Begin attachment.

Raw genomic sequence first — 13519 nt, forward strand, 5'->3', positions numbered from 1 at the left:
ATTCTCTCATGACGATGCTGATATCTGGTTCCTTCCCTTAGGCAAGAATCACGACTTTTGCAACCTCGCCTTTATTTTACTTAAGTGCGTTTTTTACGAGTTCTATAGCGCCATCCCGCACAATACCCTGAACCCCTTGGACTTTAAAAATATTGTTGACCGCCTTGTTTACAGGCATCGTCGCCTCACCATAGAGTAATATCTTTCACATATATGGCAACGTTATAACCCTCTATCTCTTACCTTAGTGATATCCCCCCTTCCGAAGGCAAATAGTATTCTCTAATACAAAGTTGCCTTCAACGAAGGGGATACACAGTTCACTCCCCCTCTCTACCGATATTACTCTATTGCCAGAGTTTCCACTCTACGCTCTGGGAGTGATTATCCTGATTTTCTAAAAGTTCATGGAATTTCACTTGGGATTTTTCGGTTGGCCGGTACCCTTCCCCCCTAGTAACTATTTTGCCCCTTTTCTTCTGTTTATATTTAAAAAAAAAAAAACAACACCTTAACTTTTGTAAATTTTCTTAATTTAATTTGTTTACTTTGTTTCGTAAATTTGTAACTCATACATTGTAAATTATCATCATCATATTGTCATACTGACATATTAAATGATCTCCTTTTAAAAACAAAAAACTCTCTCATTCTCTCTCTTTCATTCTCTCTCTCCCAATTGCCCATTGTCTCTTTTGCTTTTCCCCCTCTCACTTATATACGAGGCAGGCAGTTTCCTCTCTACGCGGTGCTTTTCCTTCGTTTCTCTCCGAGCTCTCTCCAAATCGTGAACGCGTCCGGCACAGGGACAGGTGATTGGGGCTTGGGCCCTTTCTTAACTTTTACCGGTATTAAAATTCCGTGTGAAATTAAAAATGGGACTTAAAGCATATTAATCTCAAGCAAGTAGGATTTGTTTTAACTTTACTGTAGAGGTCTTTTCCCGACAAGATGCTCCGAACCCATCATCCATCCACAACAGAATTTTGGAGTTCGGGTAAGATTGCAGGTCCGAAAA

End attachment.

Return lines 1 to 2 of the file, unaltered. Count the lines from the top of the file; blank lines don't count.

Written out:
Raw genomic sequence first — 13519 nt, forward strand, 5'->3', positions numbered from 1 at the left:
ATTCTCTCATGACGATGCTGATATCTGGTTCCTTCCCTTAGGCAAGAATCACGACTTTTGCAACCTCGCCTTTATTTTACTTAAGTGCGTTTTTTACGAGTTCTATAGCGCCATCCCGCACAATACCCTGAACCCCTTGGACTTTAAAAATATTGTTGACCGCCTTGTTTACAGGCATCGTCGCCTCACCATAGAGTAATATCTTTCACATATATGGCAACGTTATAACCCTCTATCTCTTACCTTAGTGATATCCCCCCTTCCGAAGGCAAATAGTATTCTCTAATACAAAGTTGCCTTCAACGAAGGGGATACACAGTTCACTCCCCCTCTCTACCGATATTACTCTATTGCCAGAGTTTCCACTCTACGCTCTGGGAGTGATTATCCTGATTTTCTAAAAGTTCATGGAATTTCACTTGGGATTTTTCGGTTGGCCGGTACCCTTCCCCCCTAGTAACTATTTTGCCCCTTTTCTTCTGTTTATATTTAAAAAAAAAAAAACAACACCTTAACTTTTGTAAATTTTCTTAATTTAATTTGTTTACTTTGTTTCGTAAATTTGTAACTCATACATTGTAAATTATCATCATCATATTGTCATACTGACATATTAAATGATCTCCTTTTAAAAACAAAAAACTCTCTCATTCTCTCTCTTTCATTCTCTCTCTCCCAATTGCCCATTGTCTCTTTTGCTTTTCCCCCTCTCACTTATATACGAGGCAGGCAGTTTCCTCTCTACGCGGTGCTTTTCCTTCGTTTCTCTCCGAGCTCTCTCCAAATCGTGAACGCGTCCGGCACAGGGACAGGTGATTGGGGCTTGGGCCCTTTCTTAACTTTTACCGGTATTAAAATTCCGTGTGAAATTAAAAATGGGACTTAAAGCATATTAATCTCAAGCAAGTAGGATTTGTTTTAACTTTACTGTAGAGGTCTTTTCCCGACAAGATGCTCCGAACCCATCATCCATCCACAACAGAATTTTGGAGTTCGGGTAAGATTGCAGGTCCGAAAA